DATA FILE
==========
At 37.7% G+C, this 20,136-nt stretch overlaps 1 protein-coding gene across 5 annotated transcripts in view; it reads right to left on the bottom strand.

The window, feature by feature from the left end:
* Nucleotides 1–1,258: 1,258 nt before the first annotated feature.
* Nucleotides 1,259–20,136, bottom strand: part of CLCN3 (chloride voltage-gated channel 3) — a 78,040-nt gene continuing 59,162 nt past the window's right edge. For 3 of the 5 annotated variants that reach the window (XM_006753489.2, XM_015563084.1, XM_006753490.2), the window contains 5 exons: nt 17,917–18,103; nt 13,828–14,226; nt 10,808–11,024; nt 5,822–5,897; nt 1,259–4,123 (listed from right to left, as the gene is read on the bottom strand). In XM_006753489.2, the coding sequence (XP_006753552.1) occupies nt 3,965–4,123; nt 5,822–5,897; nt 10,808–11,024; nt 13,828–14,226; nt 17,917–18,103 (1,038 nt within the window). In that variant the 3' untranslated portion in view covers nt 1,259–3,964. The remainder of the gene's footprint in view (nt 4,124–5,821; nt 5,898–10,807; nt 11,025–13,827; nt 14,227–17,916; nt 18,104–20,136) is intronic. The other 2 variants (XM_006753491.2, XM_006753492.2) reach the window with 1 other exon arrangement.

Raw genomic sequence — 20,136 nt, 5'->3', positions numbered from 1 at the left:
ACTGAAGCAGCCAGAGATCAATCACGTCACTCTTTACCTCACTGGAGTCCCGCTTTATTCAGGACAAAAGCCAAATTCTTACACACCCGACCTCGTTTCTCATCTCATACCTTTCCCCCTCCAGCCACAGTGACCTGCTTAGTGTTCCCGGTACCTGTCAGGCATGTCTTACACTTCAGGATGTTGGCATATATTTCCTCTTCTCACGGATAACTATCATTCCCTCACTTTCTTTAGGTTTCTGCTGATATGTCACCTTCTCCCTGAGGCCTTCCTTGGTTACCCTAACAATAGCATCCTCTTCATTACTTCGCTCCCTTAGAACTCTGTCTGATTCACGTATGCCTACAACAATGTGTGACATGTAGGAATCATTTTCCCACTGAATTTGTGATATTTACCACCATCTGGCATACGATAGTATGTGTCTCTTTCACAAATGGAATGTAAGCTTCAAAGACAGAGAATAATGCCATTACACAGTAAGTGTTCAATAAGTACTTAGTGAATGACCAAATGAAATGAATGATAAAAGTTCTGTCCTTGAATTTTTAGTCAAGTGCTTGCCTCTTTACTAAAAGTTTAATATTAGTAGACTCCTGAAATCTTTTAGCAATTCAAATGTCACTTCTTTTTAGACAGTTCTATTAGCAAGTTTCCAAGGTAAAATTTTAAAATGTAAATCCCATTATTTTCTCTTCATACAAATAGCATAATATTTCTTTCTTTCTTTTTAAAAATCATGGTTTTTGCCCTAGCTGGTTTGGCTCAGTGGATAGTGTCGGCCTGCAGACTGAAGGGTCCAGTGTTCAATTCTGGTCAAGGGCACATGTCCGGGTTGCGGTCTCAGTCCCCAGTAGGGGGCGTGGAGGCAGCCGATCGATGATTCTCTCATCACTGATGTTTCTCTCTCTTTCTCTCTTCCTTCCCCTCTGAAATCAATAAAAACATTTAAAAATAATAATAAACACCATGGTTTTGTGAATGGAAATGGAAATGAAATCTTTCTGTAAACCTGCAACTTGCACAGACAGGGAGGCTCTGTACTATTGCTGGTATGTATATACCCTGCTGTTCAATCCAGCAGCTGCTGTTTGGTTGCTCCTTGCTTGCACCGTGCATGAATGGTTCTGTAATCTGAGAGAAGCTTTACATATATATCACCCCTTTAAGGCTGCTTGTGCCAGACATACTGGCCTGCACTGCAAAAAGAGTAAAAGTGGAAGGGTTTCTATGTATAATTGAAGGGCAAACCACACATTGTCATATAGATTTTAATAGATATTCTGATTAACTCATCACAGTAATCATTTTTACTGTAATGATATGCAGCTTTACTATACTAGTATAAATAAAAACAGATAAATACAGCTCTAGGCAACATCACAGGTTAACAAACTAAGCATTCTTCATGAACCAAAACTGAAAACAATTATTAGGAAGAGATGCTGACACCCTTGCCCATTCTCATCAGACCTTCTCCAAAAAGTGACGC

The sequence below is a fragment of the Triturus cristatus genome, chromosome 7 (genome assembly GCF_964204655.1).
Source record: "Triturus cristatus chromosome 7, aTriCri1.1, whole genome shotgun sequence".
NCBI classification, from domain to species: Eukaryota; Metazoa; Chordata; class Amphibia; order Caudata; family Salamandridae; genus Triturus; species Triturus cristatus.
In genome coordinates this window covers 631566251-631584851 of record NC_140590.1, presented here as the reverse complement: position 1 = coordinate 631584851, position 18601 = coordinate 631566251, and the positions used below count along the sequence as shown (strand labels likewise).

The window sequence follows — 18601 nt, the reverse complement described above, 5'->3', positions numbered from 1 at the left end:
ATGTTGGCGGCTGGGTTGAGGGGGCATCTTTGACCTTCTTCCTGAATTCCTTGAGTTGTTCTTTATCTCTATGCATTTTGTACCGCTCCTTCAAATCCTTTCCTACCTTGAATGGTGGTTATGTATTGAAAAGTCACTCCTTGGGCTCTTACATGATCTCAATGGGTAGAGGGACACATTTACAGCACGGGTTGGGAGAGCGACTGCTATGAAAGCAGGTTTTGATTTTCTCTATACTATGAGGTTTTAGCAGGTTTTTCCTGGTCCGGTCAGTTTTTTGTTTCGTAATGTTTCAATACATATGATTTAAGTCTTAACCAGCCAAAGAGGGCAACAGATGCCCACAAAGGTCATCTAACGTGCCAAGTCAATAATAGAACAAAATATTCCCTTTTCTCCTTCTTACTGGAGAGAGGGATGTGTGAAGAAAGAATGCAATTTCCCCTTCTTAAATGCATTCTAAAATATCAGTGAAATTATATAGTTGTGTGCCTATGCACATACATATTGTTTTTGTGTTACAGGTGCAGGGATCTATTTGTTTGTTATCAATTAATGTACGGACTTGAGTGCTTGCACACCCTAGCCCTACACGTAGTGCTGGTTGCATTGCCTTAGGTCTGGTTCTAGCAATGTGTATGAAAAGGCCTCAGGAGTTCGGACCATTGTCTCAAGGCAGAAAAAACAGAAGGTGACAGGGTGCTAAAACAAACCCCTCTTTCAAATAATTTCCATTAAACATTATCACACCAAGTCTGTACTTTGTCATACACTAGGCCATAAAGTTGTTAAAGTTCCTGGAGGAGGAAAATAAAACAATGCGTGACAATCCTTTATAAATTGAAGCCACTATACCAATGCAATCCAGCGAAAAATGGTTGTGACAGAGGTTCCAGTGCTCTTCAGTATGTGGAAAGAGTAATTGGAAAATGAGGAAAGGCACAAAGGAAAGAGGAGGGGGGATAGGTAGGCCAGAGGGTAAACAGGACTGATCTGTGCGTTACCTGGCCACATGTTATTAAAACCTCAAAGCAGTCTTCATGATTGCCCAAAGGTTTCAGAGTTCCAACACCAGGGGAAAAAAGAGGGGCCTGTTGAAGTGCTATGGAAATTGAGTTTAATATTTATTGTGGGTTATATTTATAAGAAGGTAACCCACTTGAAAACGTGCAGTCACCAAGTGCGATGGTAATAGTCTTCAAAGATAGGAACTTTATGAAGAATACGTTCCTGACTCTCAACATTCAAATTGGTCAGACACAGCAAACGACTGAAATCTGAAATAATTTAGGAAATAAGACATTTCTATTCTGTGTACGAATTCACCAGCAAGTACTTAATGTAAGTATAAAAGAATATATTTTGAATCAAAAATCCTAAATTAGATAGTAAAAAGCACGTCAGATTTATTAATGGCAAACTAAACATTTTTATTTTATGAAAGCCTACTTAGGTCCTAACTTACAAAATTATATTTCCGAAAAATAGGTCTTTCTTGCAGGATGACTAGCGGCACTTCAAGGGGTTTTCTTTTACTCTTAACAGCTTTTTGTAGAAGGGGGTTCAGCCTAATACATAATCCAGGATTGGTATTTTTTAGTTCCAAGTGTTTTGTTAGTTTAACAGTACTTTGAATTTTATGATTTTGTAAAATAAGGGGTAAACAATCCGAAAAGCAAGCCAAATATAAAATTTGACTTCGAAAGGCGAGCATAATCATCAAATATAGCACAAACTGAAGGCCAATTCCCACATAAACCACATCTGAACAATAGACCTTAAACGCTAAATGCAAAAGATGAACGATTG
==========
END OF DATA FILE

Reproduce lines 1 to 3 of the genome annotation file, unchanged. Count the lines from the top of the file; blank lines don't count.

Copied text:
At 37.7% G+C, this 20,136-nt stretch overlaps 1 protein-coding gene across 5 annotated transcripts in view; it reads right to left on the bottom strand.

The window, feature by feature from the left end:
* Nucleotides 1–1,258: 1,258 nt before the first annotated feature.